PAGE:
When care changes over time

Transcript

Another reason, another too, I remember when we were still working back at [a harbour in BC] hen he was on Domperidone and Comtan and Mirapex he didn’t get good sleeps either. He would dream in Technicolor. His arms would be flailing all over. I would end up getting socked across the jaw and all kinds of crazy things. He’d be bailing out of bed even more, so I remain to say again, it’s just nice to have him on Sinemet.


The unfortunate thing now is, and I’ve seen it coming on for probably six years, a form of dementia. And I was watching it. I noticed about six years ago he couldn’t be responsible for keys and putting things away. Just he would lose stuff. It’s really been quite, quite obvious to me the past 3 years that he just wasn’t thinking when he’d do things. And so, what we did was I had to go through the channels, and it’s very hard to find a geriatric psychiatrist that would diagnose this problem. So eventually, our GP here in [a city in BC] had found [my husband] a geriatric psychiatrist, and of course this doctor had verified it was actually what I thought [my husband] had, and that was a form of dementia.


Now a lot of people think dementia and Alzheimer’s disease are the same thing, and they’re not. I had to find out the difference, and so I was told that Alzheimer’s is when you’re truly losing your memory; whereas when you have dementia, you’re losing your reasoning, your sense of intelligence. Now, I was also told that 50% of Parkinson’s sufferers do get Parkinson’s dementia eventually. Now, Parkinson’s dementia, the damage is all in the frontal region, regions because this is where your brain cells are that affect your judgement, your sense of reason, your intelligence. And so, because his brain cells are dying every day, every week, every month, it’s now affected that part.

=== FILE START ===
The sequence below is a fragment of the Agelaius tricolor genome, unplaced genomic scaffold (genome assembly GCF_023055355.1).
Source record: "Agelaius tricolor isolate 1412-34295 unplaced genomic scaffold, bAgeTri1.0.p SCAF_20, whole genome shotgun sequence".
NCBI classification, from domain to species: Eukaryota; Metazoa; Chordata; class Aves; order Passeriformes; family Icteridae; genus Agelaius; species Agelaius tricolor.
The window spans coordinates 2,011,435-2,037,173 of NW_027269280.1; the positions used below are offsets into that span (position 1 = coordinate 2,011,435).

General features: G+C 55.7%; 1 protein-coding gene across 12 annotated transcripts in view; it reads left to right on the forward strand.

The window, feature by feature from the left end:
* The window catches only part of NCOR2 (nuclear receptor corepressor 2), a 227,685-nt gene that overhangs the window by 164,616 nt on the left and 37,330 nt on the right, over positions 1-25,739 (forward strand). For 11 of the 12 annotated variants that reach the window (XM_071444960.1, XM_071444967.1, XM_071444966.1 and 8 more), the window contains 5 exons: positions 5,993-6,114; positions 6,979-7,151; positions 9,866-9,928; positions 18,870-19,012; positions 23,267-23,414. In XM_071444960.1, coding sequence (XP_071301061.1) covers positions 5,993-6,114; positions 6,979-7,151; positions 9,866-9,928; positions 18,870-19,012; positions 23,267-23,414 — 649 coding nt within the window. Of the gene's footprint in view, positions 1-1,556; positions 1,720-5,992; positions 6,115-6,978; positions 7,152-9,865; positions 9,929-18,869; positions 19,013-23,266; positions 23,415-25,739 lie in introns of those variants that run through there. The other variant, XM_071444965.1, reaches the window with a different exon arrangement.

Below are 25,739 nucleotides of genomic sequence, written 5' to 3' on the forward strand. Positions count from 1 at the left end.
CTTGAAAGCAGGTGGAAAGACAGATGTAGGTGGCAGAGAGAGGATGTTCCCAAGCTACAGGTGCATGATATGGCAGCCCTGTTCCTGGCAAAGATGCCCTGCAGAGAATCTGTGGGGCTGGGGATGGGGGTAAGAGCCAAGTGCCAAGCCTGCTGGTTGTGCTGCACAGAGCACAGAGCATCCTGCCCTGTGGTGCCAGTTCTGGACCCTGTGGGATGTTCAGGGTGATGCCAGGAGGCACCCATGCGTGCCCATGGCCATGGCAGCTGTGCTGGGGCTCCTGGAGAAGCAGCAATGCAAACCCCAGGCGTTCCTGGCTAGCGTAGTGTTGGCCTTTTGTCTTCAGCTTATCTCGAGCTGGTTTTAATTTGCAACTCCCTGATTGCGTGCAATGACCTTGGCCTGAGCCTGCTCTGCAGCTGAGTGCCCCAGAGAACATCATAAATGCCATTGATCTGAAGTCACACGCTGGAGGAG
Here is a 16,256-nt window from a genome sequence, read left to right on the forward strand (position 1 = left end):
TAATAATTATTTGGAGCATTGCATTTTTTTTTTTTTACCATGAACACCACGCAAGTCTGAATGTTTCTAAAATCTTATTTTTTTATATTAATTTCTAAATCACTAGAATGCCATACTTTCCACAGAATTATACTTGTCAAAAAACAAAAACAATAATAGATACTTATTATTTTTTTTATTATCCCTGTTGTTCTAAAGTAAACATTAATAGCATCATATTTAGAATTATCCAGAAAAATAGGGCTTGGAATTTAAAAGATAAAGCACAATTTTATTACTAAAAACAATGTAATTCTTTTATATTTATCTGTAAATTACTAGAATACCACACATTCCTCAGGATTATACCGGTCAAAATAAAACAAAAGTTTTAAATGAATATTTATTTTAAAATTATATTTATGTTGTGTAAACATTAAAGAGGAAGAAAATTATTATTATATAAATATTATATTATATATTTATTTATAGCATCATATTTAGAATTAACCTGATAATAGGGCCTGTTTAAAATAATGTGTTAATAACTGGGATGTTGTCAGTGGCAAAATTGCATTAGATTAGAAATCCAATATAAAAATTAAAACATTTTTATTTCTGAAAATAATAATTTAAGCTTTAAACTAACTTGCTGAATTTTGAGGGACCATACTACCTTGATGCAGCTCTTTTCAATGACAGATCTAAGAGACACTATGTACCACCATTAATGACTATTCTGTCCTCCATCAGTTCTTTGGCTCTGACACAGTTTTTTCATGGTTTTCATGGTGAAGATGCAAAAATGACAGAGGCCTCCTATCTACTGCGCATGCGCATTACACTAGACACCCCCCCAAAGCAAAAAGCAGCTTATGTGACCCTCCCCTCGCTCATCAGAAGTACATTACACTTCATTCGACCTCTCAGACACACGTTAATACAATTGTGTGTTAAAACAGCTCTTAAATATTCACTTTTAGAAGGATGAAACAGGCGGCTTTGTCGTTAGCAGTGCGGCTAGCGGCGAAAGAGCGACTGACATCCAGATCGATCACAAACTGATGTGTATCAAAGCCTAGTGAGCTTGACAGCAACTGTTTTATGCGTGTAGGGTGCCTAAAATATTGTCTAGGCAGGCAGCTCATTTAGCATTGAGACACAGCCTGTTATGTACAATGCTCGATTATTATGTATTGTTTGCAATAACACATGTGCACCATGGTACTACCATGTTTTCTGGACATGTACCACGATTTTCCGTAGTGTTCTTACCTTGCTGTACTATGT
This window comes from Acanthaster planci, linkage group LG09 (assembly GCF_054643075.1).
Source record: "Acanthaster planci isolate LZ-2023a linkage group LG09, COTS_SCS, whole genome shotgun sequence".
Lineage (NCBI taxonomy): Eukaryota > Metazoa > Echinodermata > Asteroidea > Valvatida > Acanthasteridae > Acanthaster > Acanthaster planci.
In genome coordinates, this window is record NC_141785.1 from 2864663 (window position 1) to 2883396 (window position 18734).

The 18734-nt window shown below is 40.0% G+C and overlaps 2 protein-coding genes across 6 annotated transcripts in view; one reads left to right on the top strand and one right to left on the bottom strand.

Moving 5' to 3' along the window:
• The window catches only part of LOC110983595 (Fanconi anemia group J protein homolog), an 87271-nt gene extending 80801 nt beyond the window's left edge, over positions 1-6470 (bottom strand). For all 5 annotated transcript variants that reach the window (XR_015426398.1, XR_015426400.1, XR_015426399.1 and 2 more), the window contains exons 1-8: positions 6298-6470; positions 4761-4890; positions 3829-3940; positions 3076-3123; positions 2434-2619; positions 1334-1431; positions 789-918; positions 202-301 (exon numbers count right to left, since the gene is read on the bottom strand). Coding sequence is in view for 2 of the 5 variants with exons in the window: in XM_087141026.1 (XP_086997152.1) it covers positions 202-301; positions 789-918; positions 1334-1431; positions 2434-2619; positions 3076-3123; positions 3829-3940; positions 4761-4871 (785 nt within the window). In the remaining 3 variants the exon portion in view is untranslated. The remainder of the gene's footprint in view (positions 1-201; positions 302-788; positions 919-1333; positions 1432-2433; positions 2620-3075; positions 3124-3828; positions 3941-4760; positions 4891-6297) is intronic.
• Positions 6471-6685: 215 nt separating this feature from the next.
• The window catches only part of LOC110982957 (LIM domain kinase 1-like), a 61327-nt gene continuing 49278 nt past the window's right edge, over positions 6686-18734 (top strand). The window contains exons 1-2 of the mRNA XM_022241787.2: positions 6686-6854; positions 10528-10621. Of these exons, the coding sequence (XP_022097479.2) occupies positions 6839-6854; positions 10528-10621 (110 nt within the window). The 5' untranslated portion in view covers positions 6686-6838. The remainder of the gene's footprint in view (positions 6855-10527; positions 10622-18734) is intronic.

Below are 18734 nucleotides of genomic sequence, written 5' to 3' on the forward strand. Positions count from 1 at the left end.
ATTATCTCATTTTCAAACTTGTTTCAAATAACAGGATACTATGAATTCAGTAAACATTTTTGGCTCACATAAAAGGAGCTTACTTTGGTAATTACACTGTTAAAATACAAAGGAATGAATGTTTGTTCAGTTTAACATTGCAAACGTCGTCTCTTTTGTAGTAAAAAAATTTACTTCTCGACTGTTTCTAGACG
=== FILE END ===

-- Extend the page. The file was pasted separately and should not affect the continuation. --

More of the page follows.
Parkinson’s dementia is something I was never prepared for. When I met [my husband] I was prepared for Parkinson’s disease for the rest of my life and I was bound and determined I was going to stay with him right until the end. But this Parkinson’s dementia really floored me because that is hard on me as a caregiver. If it was just Parkinson’s disease, to me it would be a breeze. The dementia, it’s hard. I wound up getting burned out and thank goodness for the Parkinson’s and Epilepsy Society.

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